B.A., English, B.A., Communication, University of Kentucky
M.A., Communication, University of Arizona; M.A., Communication, Stanford University
Ph.D., Communication, Stanford University
COMM 240/2540: Introduction to Communication Technologies
COMM 450: Principles of Human Computer Interaction
COMM 513/3513: Video Games & the Individual
COMM 629/4554: Social Media
COMM 654/3554: Social Implications of Media Technologies
COMM 7850: Communication Technologies
COMM 940: Media & Relationships
Generally, my research is concerned with the effects and implications of new media technologies, including virtual worlds, video games, social networking sites, and mobile applications. In particular, I am interested in how our online selves and social interactions influence our offline identities, attitudes, beliefs, and behaviors, including relationship initiation, development, maintenance, and dissolution. I employ multiple methods in my research, including experiments, surveys, content analyses, focus groups, and interviews. I collaborate with several graduate students in my lab, VECTOR (Virtual Environment, Communication Technology, and Online Research).
My current projects are in three general areas: the role of social media in romantic relationships; persuasive avatars and virtual environments; and gender, sex, and sexuality in virtual spaces. Regarding social media and romantic relationships, we've investigated how users escalate relationships using social media; the positive and negative effects of social media use on relationships; and how breakups play out over social media. With persuasive avatars, we have built virtual environments designed to encourage healthy and pro-environmental behaviors and tested the effects of manipulating avatar features (e.g., self-similarity) to enhance prosocial outcomes. In other avatar research, we've investigated how embodying sexualized avatars affects female users and how men and women react to sexualized representations. We've also probed sex and gender in the context of video games, including sexual harassment in online games.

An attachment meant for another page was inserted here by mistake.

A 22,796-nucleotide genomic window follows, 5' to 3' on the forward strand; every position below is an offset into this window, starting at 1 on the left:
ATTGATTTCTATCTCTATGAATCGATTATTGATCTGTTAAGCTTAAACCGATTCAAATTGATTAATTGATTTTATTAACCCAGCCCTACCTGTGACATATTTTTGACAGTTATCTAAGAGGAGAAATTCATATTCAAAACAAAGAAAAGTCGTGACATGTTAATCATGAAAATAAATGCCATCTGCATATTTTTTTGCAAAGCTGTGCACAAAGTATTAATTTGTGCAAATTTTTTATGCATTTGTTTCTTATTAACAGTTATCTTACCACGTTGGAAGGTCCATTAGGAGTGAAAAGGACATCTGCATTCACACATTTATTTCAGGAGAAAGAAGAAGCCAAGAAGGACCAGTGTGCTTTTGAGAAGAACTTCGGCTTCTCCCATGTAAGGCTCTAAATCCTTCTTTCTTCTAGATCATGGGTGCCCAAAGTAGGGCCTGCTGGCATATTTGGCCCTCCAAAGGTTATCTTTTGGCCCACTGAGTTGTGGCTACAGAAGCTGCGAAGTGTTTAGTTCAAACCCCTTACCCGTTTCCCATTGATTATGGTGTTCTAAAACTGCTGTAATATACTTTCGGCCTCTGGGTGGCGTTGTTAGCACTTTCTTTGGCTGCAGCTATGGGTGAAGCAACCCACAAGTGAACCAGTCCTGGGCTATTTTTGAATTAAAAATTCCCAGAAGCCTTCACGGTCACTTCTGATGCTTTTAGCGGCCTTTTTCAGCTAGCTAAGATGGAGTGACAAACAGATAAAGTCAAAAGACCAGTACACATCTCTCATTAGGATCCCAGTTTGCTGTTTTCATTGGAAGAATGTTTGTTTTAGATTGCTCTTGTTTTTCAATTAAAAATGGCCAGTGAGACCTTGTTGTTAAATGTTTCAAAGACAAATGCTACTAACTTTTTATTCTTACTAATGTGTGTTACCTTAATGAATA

Teaching about new technologies is exciting because of the applicability of the material to our everyday lives. Learning to analyze, critique, and understand these technologies is crucial so that students can maximize their effectiveness in practice and make informed decisions regarding their use. My classes also focus on developing writing skills as they are a fundamental part of earning a degree in Communication.
When I’m not reading, writing, or researching, I enjoy listening to music, playing sports, learning trivial crafts and skills, frolicking in the outdoors, road tripping, cooking, and--my favorite hobby of all--eating. I proudly hail from Louisville, Kentucky, and love rolling hills, fried food, and all things bluegrass. Most of all, I love Derby (of the Kentucky, roller, and Hall varieties) and plan my calendar around the first Saturday in May.